And so it begins
Fr. Lou DelFra | Thursday, August 25, 2011
Beginnings, by definition, are moments of incompleteness. They are the commencement of something that is not yet. So, thankfully, beginnings are filled with freshness, a sense that anything can happen. And yet, for precisely that same reason, but not always so thankfully, beginnings are also filled with uncertainty, disorientation, even some fear or anxiety.
Even our most beloved Scripture stories — the endings of which are so well-known that we can easily forget that their actors were experiencing it all precisely as NEW — testify to the mixed blessing that beginnings are. Remember: the first disciples of Jesus did not begin as disciples. In fact, the Gospels suggest, in the beginning, they had no idea what they were getting into.
Certainly, this was true for Andrew and Peter, the first two called by Jesus. John the Evangelist captures their awkward beginning — famously and sublimely — in the first chapter of his Gospel.
John the Baptist is preaching on the banks of the Jordan River, arousing a captive audience with a fiery, penetrating message of the coming of God’s Kingdom, full of conviction and resonance. In a rather unlikely place — the middle of a desert — his crowd of listeners swells.
The desert — though, aptly, a deserted place — is also a surprisingly frequent setting for beginnings in the Scriptures — from the Israelites’ journey through the wilderness towards the Promised Land to the temptation of Jesus before he begins his public life. Perhaps, as we reflect on our own beginnings, there is something spiritually resonant about the desert. For when we begin something, we do so, not from a place of total strength and certainty, but with the future somewhat unknown, the outcome somewhat in the balance.
In the Baptist’s desert, life hangs by a thread. No one (except him, and wild beasts) makes a home there, and insects are standard fare. His disciples go there perhaps for similar reasons that we journey to Notre Dame — not to be confirmed in what we already know and experience, but to lose, at least momentarily, our daily comforts and certainties, and encounter something fresh and new.
The first disciples take a risk — making this journey into the desert. (It is, arguably, about the only thing they do right through the first several chapters of the Gospels!) Evidently, these would-be disciples were dissatisfied with some aspects of their daily lives — personal, social, political, religious, whatever. So they wander into the desert and let go of their daily, insulating routines, to see what is there, what directions the outrageous, yet compelling, Baptist would propose.
Who knows how long they waited, homesick, in that place of uncertainty? All we know is that one day, the Baptist finally proposed — a new beginning.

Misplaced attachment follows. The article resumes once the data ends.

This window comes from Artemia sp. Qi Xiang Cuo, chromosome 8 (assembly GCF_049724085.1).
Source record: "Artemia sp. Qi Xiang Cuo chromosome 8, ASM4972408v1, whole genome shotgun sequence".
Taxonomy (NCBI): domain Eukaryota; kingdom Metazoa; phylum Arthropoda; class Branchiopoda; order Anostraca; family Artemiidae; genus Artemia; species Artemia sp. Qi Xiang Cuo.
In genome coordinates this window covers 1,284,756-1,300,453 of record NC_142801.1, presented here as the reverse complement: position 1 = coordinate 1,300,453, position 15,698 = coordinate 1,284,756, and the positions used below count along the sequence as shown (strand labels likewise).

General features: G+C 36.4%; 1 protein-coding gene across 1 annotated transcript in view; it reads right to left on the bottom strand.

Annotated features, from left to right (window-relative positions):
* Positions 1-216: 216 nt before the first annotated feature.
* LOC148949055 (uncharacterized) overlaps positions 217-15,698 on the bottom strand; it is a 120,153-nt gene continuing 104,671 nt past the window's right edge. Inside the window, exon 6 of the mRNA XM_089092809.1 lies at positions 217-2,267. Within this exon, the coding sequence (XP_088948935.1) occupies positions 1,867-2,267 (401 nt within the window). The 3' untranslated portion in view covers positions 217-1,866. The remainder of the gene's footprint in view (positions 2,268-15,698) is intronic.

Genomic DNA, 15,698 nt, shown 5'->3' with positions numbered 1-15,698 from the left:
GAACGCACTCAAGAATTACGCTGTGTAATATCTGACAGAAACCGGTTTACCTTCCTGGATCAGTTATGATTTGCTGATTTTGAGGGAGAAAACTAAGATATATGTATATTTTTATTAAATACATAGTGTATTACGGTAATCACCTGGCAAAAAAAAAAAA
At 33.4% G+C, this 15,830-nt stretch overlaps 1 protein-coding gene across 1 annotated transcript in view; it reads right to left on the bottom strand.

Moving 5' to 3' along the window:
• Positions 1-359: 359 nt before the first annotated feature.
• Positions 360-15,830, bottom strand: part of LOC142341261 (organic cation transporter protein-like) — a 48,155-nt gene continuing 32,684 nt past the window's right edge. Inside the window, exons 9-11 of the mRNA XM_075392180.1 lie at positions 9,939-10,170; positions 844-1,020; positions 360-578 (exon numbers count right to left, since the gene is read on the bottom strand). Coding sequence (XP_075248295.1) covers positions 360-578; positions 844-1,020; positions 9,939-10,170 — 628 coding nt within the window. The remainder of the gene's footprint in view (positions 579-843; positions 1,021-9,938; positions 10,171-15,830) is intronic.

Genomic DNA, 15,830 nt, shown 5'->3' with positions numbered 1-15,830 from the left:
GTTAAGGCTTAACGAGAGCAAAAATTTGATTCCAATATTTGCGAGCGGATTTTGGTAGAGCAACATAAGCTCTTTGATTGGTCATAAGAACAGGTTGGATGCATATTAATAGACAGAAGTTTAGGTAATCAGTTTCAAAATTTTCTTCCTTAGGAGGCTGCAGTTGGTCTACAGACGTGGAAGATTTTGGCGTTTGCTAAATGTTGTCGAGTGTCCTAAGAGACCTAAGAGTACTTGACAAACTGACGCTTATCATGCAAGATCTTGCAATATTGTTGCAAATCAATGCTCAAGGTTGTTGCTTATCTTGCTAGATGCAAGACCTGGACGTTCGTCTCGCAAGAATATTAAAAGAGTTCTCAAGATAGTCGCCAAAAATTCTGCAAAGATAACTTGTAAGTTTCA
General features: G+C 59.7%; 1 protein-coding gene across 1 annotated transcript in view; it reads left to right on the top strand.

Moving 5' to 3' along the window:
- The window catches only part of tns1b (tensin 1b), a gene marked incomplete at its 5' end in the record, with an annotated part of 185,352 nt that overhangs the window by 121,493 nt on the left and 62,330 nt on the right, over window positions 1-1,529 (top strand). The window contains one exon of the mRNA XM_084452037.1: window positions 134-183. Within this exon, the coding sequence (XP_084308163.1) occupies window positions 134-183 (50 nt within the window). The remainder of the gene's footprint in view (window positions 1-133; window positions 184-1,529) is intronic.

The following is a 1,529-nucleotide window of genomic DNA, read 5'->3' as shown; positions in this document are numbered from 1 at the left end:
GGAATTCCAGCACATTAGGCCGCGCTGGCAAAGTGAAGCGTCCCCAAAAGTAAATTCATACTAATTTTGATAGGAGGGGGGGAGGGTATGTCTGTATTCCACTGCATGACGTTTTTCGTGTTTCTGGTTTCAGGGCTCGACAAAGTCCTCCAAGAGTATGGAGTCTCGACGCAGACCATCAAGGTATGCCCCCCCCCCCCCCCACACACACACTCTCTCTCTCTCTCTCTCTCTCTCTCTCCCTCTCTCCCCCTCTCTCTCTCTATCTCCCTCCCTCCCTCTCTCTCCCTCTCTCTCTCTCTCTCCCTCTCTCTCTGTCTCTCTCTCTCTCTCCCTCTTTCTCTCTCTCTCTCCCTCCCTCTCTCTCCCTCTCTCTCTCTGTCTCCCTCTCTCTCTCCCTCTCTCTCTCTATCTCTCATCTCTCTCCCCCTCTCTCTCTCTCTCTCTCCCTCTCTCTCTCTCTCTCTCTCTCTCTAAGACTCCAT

An unidentified figure enigmatically arrives in the desert. John points to him, and alerts the crowd: “There walks the one we have been waiting for.” It must not have been what most of them expected, for a mere two disciples — Peter’s brother Andrew, and a second, unnamed — follow. But though they follow, it can hardly be said that they know what they are doing, at least with any certainty. They simply trail behind this mysterious figure … trusting, hoping, questioning.
Finally, perhaps sensing their growing disorientation, Jesus turns to them and asks, “What are you looking for?” Surely, he already knows their perplexed answer — they don’t really know.
At a loss, and now feeling how distant from their familiar comforts and certainties they have strayed, they make a plea for the recognizable: a home-cooked meal and a fire.
“Teacher,” they ask, “where is your home?” Get us, in other words, to a place of security.
Jesus gently but surely refuses. Instead, he invites with three indelible words right to their hearts: “Come and see.”
And so it begins.
Perhaps in this story of the beginning of the first disciples’ journey, we can see some semblance of our story, here at the beginning of a new semester.
All of us — whether first-year students or lifetime Domers — begin this year to some degree incomplete and restless. If we are NOT feeling some sense of freshness, with a corresponding disorientation, we are probably not really beginning this year, but just continuing last year. Beginnings demand restless hearts, the embrace or at least the facing up to, of what is still unknown.
Beginning to identify the burning questions inside of us, the ones that have driven us to this place — the ones that drove the first disciples out into the desert — can be a great spiritual exercise to begin this semester. In fact, John’s Gospel suggests that in the following of our restlessness — the questions about ourselves, our world, our God that escape us, the questions that a professor or roommate or friend raises that we just can’t shake, the questions and people that are on our minds and in our hearts when we go to bed and when we wake up — are often invitations from Jesus to “come and see.”
Here, perhaps, in our unarticulated hopes, our restless desires and even in our uncertainties and fears, we can wrest some consolation from the beginning of the journey of Peter, Andrew and the first disciples. They followed a path whose end they did not yet know, into a desert, trailing behind a mysterious man, until one day, their restlessness provoked a conversation with God:
“What are you looking for?”
“Teacher, we hardly know ourselves, but we do seek, and you seem to know the way. Where do we live?”
“Come and see.”
Fr. Lou DelFra, CSC, is a campus minister and the Director of Pastoral Life for the ACE Program. He can be reached at Louis.A.DelFra.email@example.com
The views expressed in this column are those of the author and not necessarily those of The Observer.